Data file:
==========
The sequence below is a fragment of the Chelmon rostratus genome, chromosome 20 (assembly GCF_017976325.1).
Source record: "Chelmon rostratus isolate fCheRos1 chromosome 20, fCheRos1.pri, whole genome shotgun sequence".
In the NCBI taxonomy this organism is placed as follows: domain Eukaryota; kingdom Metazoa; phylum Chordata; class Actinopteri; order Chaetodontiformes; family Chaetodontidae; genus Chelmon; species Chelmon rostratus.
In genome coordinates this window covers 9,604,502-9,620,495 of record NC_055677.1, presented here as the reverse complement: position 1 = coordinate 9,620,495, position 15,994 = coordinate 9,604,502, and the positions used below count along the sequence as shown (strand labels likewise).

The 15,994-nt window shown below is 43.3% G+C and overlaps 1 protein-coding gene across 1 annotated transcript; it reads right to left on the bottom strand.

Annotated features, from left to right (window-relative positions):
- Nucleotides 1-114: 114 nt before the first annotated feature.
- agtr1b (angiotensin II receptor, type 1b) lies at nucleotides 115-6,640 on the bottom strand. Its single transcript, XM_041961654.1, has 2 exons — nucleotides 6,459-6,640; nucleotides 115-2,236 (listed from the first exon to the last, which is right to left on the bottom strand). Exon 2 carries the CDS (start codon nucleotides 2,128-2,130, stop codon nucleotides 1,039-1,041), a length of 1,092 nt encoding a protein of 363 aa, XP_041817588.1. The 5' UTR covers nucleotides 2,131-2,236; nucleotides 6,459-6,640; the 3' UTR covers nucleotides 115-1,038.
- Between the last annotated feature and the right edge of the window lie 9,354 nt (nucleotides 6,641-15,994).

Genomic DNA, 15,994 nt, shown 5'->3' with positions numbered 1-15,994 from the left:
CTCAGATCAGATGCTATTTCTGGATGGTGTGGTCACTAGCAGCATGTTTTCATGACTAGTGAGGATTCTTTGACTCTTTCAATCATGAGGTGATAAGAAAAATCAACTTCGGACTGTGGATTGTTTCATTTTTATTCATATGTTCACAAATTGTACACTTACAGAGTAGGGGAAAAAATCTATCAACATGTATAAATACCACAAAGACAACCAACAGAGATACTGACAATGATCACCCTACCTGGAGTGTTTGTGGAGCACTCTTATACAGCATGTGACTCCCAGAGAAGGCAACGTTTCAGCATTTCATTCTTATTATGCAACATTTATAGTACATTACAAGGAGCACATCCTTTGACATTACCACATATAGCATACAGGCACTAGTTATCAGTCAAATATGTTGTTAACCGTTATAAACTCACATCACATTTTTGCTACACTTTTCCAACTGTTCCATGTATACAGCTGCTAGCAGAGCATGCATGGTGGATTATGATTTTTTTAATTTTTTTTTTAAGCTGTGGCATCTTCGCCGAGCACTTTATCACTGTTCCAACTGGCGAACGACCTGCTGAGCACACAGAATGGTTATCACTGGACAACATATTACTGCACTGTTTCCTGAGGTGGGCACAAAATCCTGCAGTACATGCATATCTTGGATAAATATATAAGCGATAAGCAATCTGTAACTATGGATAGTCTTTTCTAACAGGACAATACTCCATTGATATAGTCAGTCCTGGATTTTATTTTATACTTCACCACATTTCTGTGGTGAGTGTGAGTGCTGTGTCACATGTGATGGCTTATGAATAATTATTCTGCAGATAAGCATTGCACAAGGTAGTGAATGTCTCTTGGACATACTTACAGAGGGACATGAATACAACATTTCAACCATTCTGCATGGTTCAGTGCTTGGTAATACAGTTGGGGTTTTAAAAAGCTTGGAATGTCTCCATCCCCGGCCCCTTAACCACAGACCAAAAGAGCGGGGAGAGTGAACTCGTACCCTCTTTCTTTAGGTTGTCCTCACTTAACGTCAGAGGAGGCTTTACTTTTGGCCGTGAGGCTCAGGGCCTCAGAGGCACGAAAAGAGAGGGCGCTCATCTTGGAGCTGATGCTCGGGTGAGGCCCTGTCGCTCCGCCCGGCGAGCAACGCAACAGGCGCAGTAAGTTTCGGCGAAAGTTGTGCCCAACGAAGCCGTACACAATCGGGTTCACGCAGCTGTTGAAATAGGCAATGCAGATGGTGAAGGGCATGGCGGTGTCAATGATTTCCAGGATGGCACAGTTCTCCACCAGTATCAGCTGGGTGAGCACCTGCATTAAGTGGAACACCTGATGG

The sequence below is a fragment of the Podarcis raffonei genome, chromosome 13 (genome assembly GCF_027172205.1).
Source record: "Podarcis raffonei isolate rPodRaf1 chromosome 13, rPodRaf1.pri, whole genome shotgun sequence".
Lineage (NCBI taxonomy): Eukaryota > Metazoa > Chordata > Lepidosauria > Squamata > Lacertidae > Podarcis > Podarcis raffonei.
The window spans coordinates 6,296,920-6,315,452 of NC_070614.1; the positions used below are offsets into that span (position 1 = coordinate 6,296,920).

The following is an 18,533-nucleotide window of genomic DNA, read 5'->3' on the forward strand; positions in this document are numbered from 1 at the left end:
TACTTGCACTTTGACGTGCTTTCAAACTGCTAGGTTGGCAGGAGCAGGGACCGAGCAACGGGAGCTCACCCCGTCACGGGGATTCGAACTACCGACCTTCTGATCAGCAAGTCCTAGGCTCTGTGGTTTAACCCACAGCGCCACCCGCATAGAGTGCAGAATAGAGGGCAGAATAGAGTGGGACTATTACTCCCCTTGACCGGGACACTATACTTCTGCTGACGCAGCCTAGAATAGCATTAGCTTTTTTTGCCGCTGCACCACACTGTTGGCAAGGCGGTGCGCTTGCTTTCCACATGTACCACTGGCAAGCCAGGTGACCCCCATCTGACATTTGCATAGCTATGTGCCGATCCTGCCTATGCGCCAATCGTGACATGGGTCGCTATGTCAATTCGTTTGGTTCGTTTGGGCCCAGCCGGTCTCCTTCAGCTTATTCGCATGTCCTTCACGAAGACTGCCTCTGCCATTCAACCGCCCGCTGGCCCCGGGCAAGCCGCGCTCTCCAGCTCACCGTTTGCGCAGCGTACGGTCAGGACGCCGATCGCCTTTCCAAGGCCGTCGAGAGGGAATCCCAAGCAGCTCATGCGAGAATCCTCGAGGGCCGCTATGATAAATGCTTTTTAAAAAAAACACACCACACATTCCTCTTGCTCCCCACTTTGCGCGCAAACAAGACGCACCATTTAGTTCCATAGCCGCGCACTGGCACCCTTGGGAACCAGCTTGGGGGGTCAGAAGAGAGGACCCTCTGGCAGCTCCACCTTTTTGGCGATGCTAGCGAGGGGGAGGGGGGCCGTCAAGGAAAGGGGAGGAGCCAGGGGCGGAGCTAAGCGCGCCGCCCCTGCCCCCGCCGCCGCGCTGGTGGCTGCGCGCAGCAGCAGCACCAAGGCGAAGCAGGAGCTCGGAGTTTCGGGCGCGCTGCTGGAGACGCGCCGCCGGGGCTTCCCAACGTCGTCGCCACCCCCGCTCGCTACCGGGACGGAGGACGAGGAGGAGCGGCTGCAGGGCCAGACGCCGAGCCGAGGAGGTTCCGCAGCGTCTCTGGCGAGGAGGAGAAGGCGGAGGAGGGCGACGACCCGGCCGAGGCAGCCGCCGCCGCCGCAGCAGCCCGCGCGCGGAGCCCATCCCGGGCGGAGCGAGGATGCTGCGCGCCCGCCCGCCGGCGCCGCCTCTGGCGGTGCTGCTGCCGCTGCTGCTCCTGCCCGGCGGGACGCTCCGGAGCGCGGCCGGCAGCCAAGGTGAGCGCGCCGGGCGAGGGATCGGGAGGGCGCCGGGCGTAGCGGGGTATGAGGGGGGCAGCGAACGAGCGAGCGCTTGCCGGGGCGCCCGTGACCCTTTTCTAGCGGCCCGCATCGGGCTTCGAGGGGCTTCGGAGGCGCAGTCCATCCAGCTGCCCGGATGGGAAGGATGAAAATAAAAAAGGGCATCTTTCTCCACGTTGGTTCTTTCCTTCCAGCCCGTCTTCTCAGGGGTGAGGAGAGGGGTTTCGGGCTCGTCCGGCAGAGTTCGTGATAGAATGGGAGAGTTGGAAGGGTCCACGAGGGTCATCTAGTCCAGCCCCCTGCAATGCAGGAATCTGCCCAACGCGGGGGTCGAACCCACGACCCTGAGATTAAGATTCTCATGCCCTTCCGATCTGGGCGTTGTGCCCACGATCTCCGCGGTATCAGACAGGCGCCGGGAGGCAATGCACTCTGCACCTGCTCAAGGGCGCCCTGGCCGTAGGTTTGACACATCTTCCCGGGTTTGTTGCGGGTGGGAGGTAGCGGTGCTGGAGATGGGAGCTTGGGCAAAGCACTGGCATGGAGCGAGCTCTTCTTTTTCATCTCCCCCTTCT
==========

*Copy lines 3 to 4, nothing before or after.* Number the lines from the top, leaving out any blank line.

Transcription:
In the NCBI taxonomy this organism is placed as follows: domain Eukaryota; kingdom Metazoa; phylum Chordata; class Actinopteri; order Chaetodontiformes; family Chaetodontidae; genus Chelmon; species Chelmon rostratus.
In genome coordinates this window covers 9,604,502-9,620,495 of record NC_055677.1, presented here as the reverse complement: position 1 = coordinate 9,620,495, position 15,994 = coordinate 9,604,502, and the positions used below count along the sequence as shown (strand labels likewise).